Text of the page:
There was also a recent report that some sunscreens do not actually provide the SPF protection that is stated on the package. This report made national headlines, as it should. This said report created great concern for everyone, especially dermatologists. I do believe that more studies need to be performed to find out what is going on with this particular situation. A single report is not always confirmatory or correct. My problem with the report in question is that the methods used in the testing are not clear. Thus if we wanted to reproduce the study, we couldn’t, which is a requisite for any legitimate study conducted. My recommendation in response to this report is to go with chemical sunscreens, as they tested better, and/or use a higher SPF to make up any possible difference. Remember, the sunscreens tested provided protection and this is what we are aiming for. Don’t let someone convince you not to use sunscreen just because a test showed variation in protection. All of the products offered some level of protection.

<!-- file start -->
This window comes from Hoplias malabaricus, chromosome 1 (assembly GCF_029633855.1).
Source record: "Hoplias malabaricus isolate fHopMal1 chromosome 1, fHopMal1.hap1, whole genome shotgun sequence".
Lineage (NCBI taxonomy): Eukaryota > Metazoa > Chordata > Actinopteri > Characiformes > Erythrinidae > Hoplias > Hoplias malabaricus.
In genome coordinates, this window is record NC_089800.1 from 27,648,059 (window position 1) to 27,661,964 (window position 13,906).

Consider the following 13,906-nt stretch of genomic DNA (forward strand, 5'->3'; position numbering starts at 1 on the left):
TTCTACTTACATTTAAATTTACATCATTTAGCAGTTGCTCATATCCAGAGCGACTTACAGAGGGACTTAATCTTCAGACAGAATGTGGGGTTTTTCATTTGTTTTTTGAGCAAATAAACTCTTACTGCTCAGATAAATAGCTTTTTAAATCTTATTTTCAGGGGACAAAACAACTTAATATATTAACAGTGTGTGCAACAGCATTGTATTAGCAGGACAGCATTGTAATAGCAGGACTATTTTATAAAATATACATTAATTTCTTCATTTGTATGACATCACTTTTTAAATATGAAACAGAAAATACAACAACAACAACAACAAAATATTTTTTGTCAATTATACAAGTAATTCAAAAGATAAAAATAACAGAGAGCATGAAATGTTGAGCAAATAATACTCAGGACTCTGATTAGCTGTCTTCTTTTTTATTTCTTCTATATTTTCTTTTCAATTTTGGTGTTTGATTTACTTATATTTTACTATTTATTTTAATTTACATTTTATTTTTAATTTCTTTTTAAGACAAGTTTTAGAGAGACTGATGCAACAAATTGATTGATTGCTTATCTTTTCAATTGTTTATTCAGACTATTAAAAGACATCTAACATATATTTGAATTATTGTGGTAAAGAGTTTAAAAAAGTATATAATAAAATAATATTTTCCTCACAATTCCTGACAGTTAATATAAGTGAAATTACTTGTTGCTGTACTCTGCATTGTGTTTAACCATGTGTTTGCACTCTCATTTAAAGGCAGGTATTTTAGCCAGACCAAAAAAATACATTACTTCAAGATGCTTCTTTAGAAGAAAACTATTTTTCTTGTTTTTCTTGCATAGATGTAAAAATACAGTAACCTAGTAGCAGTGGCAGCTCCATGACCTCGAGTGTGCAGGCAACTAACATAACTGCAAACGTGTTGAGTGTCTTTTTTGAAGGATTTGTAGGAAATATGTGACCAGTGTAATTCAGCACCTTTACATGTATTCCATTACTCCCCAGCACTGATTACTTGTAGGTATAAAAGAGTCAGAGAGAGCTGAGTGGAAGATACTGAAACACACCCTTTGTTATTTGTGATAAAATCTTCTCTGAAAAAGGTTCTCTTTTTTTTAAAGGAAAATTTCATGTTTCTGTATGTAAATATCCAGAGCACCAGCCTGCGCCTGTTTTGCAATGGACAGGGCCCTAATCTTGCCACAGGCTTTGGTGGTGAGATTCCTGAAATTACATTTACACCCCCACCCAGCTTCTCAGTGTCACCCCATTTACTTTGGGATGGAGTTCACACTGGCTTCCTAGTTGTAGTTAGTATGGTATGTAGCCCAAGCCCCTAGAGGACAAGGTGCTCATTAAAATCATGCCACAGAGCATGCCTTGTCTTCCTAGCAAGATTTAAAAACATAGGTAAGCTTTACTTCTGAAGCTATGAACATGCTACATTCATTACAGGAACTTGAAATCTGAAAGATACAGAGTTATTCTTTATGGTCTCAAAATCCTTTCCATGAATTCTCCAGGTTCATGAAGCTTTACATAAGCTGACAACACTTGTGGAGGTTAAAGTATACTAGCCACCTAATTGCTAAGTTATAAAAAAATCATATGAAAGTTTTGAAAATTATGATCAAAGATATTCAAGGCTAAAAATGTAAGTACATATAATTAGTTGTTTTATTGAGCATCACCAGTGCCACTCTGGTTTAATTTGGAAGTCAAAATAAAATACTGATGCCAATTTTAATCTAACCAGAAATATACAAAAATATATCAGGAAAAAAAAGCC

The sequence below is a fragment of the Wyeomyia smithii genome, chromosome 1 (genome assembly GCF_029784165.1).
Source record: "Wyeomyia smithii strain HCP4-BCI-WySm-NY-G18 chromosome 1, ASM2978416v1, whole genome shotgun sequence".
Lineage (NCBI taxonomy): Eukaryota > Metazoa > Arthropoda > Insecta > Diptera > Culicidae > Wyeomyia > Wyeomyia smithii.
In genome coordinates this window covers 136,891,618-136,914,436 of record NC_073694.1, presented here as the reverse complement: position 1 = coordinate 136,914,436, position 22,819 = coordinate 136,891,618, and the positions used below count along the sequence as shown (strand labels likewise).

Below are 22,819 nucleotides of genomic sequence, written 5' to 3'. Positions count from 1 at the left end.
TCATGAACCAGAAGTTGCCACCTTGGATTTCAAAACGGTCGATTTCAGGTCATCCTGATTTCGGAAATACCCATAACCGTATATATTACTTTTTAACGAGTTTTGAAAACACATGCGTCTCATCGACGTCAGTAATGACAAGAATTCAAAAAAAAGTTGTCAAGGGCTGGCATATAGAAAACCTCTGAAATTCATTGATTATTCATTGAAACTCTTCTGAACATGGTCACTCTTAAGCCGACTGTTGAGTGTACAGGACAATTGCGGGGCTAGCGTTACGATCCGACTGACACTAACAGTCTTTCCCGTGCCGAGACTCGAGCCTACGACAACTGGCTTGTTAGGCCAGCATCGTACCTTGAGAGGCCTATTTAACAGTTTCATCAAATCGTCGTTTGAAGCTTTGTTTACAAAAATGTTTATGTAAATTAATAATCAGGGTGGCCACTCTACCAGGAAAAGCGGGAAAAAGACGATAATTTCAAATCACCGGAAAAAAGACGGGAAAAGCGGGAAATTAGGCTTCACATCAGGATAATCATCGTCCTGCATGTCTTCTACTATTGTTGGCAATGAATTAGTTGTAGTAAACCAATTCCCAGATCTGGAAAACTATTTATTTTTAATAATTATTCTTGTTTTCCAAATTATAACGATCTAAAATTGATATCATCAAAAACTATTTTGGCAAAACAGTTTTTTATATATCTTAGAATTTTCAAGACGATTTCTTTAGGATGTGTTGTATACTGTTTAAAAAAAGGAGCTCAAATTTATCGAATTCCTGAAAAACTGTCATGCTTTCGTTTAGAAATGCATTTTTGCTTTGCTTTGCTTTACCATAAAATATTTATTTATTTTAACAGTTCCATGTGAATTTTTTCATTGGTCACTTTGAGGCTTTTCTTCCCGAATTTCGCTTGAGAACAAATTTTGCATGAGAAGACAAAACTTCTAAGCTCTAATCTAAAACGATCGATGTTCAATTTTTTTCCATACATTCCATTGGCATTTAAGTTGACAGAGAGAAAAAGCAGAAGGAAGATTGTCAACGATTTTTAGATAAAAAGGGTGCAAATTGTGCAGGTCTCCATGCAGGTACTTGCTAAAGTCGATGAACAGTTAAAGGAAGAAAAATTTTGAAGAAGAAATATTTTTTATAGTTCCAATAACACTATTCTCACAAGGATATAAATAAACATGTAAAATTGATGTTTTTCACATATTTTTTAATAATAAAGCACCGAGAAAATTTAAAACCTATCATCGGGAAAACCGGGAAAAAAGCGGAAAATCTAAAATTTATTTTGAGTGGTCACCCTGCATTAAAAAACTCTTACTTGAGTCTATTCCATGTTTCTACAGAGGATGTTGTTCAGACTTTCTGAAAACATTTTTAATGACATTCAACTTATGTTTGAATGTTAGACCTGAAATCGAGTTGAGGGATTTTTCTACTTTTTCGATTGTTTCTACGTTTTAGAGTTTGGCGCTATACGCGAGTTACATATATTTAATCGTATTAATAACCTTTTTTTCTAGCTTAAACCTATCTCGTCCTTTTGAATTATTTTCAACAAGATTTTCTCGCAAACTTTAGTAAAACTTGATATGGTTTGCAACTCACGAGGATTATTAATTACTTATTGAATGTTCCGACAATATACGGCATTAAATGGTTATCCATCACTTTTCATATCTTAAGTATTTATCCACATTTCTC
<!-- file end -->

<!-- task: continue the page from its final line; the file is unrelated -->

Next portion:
The Final Word
So what can we gather from all of this? In my professional and personal opinion, sunscreen is safe. It should be a regular part of your skin care regimen. There are several important things that you need to look for in a sunscreen.
1. The product should be SPF 30 or higher. I make an argument for higher SPF later.
2. The product should say “Broad Spectrum.” This means it protects you from the different damaging rays of the sun.